The natural beauty of the world has always been indecipherable. It is a phenomenon we, more often than not, are unable to fathom.
I am familiar with the feeling when all your senses are simultaneously stimulated by the beauty of a view; the solemnness of the ocean, the grandeur of a mountain.
To me, the only thing that could take my breath away was nature. I soon learned that I was a fool, to be looking only at the raw creations God has so divinely made. I was proven wrong as I stepped foot into the Sagrada Familia.
It was my first solo trip to Barcelona since I started studying in Navarra, almost three years ago. It was exhilarating, terrifying and, most of all, freeing. The liberty that comes with traveling alone is a feeling that everyone deserves to experience.
As I walked into my 6 a.m. train, bag in hand, my brain was too foggy from sleep to completely understand the situation I was getting myself into. I was fortunate enough to visit Barcelona as a child but to be able to experience it as an adult, with no idea how to navigate the city was nerve-wracking, to say the least. My rather reserved and careful personality did not help as well.
This was possibly the first time I had gone against my own logic, hopping on a train to a city I had almost no experience in.
My expectations for the city were not too high. The political atmosphere of the place was not the best in terms of its attempted succession. I knew there were hagglers and thieves and people of that sort.
The violence that put Barcelona in the spotlight did not calm my nerves. Therefore, I was not expecting much.
I was soon proven wrong. Palm trees dotted the docks where the boats came in from their daily sail… The smell of jamon serrano and manchego permeated the air… People busking whatever instrument they could play from street to street gave life to the masterpiece that was Barcelona. I couldn’t have been happier roaming around a city.
Little did I know I was only scratching the surface of this Mediterranean paradise. Walking through random alleys armed with Google maps and “Barcelona” by Ed Sheeran blasting on my phone, I found myself facing the Sagrada Familia Cathedral.
I remember slowly approaching it, hesitant to see its brilliance in person. I almost could not believe I was about to see (debatably) the most acclaimed cathedral in the world. I’d only seen it in pictures. It was like meeting a celebrity, really.
I quickly made my way to buy tickets to get the full experience of the cathedral. I was provided with a private digital tour guide and a pamphlet.
I am no architect but the facade, without a doubt, is the most intricate architectural creation I have seen. However, it wasn’t the design of the exterior that truly impressed me. Gaudi, the master of this creation, was a genius with regards to the thought and essence he put into the composition of the church.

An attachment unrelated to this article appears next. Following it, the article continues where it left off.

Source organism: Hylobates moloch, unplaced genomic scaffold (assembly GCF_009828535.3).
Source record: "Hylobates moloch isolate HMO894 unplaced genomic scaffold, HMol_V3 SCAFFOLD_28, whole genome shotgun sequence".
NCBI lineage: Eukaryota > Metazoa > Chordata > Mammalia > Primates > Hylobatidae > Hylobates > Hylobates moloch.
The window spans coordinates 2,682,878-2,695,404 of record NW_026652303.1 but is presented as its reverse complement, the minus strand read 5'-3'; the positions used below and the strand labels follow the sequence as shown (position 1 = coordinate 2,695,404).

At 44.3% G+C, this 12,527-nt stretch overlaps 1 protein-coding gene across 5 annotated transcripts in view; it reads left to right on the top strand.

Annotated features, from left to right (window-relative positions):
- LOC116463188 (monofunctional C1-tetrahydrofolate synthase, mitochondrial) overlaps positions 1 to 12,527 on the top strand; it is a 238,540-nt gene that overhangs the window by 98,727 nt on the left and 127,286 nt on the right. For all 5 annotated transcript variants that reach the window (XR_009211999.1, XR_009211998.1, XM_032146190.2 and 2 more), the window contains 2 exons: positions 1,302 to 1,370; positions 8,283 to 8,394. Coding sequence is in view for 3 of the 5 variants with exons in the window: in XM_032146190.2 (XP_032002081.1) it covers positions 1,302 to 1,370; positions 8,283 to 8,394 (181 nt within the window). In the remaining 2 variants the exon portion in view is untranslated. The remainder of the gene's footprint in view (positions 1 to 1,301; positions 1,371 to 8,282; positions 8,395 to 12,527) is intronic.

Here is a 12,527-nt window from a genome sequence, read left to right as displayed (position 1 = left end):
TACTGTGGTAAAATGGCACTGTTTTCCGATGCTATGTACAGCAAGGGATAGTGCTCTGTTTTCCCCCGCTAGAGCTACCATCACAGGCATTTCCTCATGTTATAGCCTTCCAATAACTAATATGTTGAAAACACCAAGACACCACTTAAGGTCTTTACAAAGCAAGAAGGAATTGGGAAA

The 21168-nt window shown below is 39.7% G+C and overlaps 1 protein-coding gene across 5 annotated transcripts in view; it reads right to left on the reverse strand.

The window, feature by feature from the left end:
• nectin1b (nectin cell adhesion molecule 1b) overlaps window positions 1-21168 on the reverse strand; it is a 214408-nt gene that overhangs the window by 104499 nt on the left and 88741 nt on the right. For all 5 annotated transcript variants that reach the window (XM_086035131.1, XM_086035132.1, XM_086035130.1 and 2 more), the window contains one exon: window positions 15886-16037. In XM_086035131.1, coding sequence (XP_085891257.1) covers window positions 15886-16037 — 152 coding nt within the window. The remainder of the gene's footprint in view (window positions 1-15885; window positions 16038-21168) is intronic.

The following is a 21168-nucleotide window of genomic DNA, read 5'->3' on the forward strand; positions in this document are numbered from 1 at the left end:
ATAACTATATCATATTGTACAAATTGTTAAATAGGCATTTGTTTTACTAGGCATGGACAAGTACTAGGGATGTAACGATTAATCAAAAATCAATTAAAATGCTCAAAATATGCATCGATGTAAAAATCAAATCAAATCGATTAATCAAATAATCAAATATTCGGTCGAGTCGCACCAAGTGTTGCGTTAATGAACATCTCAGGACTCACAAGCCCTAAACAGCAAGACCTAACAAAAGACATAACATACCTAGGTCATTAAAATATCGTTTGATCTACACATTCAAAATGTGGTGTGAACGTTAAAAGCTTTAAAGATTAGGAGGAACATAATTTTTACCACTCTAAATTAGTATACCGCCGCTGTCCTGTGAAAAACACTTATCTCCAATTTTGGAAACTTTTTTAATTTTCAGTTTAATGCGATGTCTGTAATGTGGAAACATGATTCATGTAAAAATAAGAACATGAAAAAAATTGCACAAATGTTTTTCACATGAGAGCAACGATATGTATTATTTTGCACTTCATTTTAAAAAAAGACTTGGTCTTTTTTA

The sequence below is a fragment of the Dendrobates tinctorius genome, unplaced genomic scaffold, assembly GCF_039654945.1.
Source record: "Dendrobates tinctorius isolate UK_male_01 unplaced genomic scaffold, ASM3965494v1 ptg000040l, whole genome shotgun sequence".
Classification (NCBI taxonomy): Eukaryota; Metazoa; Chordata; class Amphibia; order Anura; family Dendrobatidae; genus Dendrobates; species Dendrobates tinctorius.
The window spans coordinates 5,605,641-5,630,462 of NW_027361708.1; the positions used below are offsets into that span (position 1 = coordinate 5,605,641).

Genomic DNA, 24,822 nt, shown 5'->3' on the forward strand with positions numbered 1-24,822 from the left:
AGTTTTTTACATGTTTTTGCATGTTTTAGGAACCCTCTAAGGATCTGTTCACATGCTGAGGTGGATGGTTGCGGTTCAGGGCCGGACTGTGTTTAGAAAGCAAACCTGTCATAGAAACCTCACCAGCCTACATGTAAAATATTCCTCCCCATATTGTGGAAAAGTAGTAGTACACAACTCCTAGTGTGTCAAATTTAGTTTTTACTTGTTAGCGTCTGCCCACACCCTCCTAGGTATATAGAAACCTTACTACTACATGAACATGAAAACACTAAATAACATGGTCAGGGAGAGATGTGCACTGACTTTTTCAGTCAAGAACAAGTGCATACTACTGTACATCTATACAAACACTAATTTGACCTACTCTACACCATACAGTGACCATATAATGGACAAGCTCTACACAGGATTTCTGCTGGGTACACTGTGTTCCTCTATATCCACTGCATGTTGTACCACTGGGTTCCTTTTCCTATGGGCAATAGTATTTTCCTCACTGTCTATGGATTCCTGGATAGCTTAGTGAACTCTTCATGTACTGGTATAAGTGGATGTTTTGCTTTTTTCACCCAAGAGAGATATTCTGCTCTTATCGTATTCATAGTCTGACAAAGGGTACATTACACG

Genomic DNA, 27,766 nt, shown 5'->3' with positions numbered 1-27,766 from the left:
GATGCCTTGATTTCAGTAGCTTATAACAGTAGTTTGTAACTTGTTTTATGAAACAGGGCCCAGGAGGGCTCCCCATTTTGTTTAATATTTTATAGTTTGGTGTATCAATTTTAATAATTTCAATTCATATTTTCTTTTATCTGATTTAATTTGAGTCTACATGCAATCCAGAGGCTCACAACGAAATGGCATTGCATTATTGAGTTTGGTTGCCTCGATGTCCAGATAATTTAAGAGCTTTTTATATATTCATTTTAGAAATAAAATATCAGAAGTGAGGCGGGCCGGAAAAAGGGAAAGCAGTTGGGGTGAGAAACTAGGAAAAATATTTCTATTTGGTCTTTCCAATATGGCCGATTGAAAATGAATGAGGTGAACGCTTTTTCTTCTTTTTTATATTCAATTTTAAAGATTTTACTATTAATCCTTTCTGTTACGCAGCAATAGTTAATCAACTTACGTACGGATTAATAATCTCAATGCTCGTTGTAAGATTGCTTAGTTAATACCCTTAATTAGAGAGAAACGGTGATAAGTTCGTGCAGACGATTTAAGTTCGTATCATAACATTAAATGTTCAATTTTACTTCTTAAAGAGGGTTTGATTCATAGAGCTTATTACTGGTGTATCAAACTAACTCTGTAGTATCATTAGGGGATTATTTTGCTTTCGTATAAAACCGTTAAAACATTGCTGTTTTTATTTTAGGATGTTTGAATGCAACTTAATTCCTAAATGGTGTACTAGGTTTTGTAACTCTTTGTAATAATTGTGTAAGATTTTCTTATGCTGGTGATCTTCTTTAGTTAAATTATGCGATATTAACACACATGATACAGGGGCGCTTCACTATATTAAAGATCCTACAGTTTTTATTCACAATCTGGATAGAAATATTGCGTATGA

It was evident how he put his soul into his craft, truly thinking and deliberating how his love for God could be expressed in his architecture.
Just seeing the exterior of the Sagrada Familia already made my heart beat a little faster. Its greatness cannot be denied. The cathedral’s height itself is already breathtaking, but its design creates an imposing image that any traveler or local will not and cannot forget.
Wiping my teary eyes as I walked around the balcony of the church, I deluded myself into thinking that this was the main event. That the exterior was the true masterpiece and the inside was merely a detour. But, like I said, a sense of delusion clouded my judgment.
My first few moments inside the Sagrada Famila were unexplainable. I could not express the emotions that rushed through me. It made my knees buckle, my eyes tear, and my heart swell.
The columns that held this great structure up blossomed into branches depicting the trees of a forest. The stained glass reflected different shades of red and blue hues onto the church floor. The ceiling mimicked those of flowers that somehow gave the church a tranquil atmosphere.
There were so many things to take in at once. It was very overwhelming.
As I walked around the basilica, the digital guide allowed me more insights on Gaudi’s mindset. He was greatly inspired by nature, thus resulting in the interior designs of the church. He admitted it was an ode to God’s creations of the natural world. He even made the structure one meter below the tallest mountain that stood parallel to it as he believed that “nothing manmade should surpass any creation of God.”
That, in itself, made me fall deeply in love with the Sagrada Familia. At that moment, I decided that it was now my favorite place.
As I sat on a pew looking up at the unbelievable view, I remember praying, talking to God about nothing complicated, just being aware of His presence in Gaudi’s gift to Him.
I truly believe that simply just being in the church could turn an atheist into a believer. The intricacy and passion evident in the cathedral showed me that only God-given talent could create something so magnificent.
I wrote down my thoughts in the hope of inspiring the reader to travel, to get out of your comfort zone and see as much of what this world has to offer. I thought that I would only be fascinated with things like mountains and beautiful views or even just the calmness of the ocean.
But little did I know I would completely fall in love with a church, a structure made by Antoni Gaudi. A simple man like you and me.
I read a quote, “The world is a book, and those who do not travel read only one page,” and I have not believed something more ever since.
Note: The cathedral has huge Philippine clam shells donated upon request of Gaudi himself! The shells are the holy water fonts in the church! There’s a sign of the donation written in Spanish and Filipino. Thanks to the efforts of then consul (now ambassador to Brussels) Eddie de Vega.—CONTRIBUTED